This guided tour coincided with The Photography Show presented by the Association of International Photography Art Dealers (AIPAD).
Curated by Rebecca Cleman from Electronic Arts Intermix (EAI) and Ava Tews at Anthology Film Archives, the February 16 program of ON THE AIR presents works created by artists for public television, and also includes films by Ernie Kovacs, Lynn Hershman Leeson, Chris Burden, Dara Birnbaum, and others. The series is being presented in conjunction with the exhibition Broadcasting: EAI at ICA at the Institute of Contemporary Art in Philadelphia (February 2–March 25, 2018).
Douglas’s Television Spots were originally made to be inserted in fifteen- to thirty-second-long slots between the advertisements on a private Canadian television network. The twelve short video sequences were shown on a nightly basis and without any introduction, and feature narrative fragments unfolding in ordinary or banal settings. Similarly, the artist’s Monodramas feature brief, dislocated events—a car and a school bus nearly collide at an intersection, only to drive away; a pedestrian on the street greets an Afro-Canadian man who responds, "I’m not Gary."
As the artist told Roxana Marcoci in an interview after winning the Hasselblad Foundation International Award in Photography in 2016, "Early projects like the Television Spots and Monodramas were all about an alienation effect, putting an irritant into broadcast television by means of these counterfeit advertisements to make people look at the context around the ads in a different way."
Image: Stan Douglas, still from Monodramas, 1991
Stan Douglas was the recipient of the 2016 Hasselblad Foundation International Award in Photography. In celebration of the honor, an exhibition of Douglas's work was presented at the Hasselblad Foundation, Gothenburg, Sweden. The exhibition was his first in the country and featured new abstract works, as well as an overview of past series and key iconic photographs.
In addition, MACK published a new book about Douglas's practice. The publication features a newly commissioned essay by Noam Elcott, Associate Professor at Columbia University, as well as an interview with Stan Douglas by Roxana Marcoci, Senior Curator at Museum of Modern Art, New York and Chair of the 2016 Hasselblad Award Jury.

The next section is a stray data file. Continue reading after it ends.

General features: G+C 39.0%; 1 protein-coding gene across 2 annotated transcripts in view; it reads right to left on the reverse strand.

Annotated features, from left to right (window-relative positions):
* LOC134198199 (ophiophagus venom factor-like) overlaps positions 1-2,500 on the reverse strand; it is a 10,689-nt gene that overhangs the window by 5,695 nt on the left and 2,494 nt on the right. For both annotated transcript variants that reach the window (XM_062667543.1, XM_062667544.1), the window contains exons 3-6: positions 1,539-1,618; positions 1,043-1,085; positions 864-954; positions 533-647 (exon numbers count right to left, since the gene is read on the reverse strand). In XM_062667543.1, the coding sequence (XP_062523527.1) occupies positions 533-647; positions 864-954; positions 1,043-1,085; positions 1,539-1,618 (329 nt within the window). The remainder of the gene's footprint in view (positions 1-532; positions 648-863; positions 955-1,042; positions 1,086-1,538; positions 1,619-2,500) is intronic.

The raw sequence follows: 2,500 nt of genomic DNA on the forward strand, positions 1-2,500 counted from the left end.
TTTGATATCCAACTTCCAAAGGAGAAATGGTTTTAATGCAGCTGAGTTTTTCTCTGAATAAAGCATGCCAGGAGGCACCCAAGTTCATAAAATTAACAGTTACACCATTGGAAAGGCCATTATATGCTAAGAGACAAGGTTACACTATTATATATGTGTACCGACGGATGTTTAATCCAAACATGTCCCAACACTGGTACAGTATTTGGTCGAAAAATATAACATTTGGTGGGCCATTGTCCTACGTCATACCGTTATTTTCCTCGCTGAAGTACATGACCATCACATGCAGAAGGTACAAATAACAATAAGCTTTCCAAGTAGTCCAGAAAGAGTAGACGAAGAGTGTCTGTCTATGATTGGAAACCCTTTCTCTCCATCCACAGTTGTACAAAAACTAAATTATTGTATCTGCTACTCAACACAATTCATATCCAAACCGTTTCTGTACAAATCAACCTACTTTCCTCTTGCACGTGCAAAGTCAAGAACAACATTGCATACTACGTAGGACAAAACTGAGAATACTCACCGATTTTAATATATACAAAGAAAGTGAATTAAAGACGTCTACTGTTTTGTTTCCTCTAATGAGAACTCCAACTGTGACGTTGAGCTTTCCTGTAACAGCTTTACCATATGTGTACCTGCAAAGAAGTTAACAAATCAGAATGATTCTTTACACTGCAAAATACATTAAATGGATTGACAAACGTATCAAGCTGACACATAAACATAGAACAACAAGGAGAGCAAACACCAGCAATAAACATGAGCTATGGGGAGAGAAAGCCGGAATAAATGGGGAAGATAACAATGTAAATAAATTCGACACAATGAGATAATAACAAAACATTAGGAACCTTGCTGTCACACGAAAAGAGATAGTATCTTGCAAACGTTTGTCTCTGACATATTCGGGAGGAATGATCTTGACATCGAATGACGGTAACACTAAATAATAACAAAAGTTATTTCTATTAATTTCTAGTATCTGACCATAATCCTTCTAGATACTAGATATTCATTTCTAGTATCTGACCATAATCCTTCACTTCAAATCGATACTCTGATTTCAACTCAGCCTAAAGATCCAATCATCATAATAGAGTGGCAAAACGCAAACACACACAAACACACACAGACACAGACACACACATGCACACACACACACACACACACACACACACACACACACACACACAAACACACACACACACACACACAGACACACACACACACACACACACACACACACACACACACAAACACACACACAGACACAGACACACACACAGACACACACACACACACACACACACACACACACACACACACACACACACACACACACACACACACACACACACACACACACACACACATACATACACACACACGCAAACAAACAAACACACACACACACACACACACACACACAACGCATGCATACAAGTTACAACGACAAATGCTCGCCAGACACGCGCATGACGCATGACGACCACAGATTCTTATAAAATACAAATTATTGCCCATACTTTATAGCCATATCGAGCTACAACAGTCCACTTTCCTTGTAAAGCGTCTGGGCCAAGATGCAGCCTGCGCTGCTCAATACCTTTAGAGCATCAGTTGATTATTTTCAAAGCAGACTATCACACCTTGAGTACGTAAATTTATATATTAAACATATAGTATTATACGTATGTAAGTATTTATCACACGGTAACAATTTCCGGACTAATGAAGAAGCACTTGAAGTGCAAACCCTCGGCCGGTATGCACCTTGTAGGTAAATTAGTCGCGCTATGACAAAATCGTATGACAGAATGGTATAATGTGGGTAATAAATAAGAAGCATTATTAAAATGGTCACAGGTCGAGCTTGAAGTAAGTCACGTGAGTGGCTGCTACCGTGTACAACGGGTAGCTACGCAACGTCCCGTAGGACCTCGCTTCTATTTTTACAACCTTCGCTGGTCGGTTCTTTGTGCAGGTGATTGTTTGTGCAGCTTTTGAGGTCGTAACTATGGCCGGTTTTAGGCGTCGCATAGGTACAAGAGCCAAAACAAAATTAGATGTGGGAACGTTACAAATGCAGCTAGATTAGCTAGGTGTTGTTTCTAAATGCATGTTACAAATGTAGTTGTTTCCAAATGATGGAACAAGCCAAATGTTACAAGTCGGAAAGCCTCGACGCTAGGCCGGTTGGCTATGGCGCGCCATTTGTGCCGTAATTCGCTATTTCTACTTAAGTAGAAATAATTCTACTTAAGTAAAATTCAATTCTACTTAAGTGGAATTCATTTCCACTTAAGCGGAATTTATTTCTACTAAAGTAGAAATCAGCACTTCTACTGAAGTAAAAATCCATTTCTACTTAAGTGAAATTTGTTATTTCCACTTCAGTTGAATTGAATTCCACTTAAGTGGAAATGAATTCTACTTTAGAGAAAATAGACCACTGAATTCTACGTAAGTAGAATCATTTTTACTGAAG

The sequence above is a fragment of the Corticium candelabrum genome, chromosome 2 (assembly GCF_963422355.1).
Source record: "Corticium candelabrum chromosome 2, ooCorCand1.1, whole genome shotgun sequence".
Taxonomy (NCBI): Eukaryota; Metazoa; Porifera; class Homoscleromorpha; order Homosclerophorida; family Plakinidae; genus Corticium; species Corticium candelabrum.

Roxana Marcoci, Senior Curator of Photography at MoMA, New York and Chair of the 2016 Hasselblad Award Jury, says of Douglas's work:
Douglas's engagement with the histories of still and moving images, sociological approach to staged and performative work, and critical attention to the apparatus of photography—in terms of historic styles, processes and vintage equipment, and the most sophisticated digital languages of contemporary technology—are transformational.
Pictured above: Selected works from the Hasselblad exhibition
Stan Douglas's innovative stage presentation Helen Lawrence was created in collaboration with screenwriter and producer Chris Haddock and director Kim Collier. Inspired by post-war Film Noir, Helen Lawrence intertwines theatre, visual art, live-action filming and computer-generated recreations of historical backgrounds in a groundbreaking multi-media showcase.
Since the inaugural presentation at The Arts Club Theatre Company, Vancouver in March 2014, Helen Lawrence has been hosted by the Münchner Kammerspiele, Munich; Edinburgh International Festival; Canadian Stage, Toronto; Brooklyn Academy of Music, New York; and deSingel, Antwerp.
Douglas also created Circa 1948, an app that presents interactive digital environments from late 1940s Vancouver. These environments—The Hotel Vancouver and Hogan's Alley—are also settings in Helen Lawrence.
The artist discussed the app (and his practice generally) in The Guardian saying: "Because of technology, nobody believes any more that a photograph is real. But that just means that we have to take more responsibility as creators of images. We can’t just say, 'Oh, this happened to be there when I was there.' You have to take ownership. It’s always a construction, no matter what."
A conversation about collaboration and the obsessive power of good music—touching on Netflix, Kendrick Lamar, and what it’s like to play with Miles Davis.
In the third episode of Dialogues: The David Zwirner Podcast, photographer and multimedia artist Stan Douglas speaks with MacArthur Award–winning pianist and composer Jason Moran—currently Artistic Director for Jazz at the Kennedy Center—about making and experiencing art. These longtime friends and collaborators discuss what it means to awaken ideas through the language of improvisation and exceed viewer expectations.
See Douglas’s work in Shape of Light: 100 Years of Photography and Abstract Art at Tate Modern, London, and I Was Raised on the Internet at the Museum of Contemporary Art Chicago, both on view through October 14, 2018. Watch Jason Moran perform with saxophonist Charles Lloyd on August 4 and 5 at the Newport Jazz Festival in Rhode Island. For tickets and more information visit newportjazz.org.
Produced in partnership with Slate Studios, Dialogues: The David Zwirner Podcast is the latest installment in a series of initiatives celebrating the gallery’s twenty-fifth anniversary, which launched in January 2018 with a multi-gallery retrospective in New York and the opening of David Zwirner Hong Kong. "While this year marks an important milestone for the gallery, we continue to look and move forward, whether it be opening a new gallery or exploring new mediums," says David Zwirner. "This is one of the many digital initiatives we are embarking on, to both engage with new audiences and further our artists’ voices." Dialogues: The David Zwirner Podcast is available on Apple Podcasts, Google Play Music, Stitcher, and most major podcast applications. #DZDialogues
Image: Stan Douglas, Lucas Zwirner, and Jason Moran recording Dialogues in New York, 2018. Photo by Zac Casto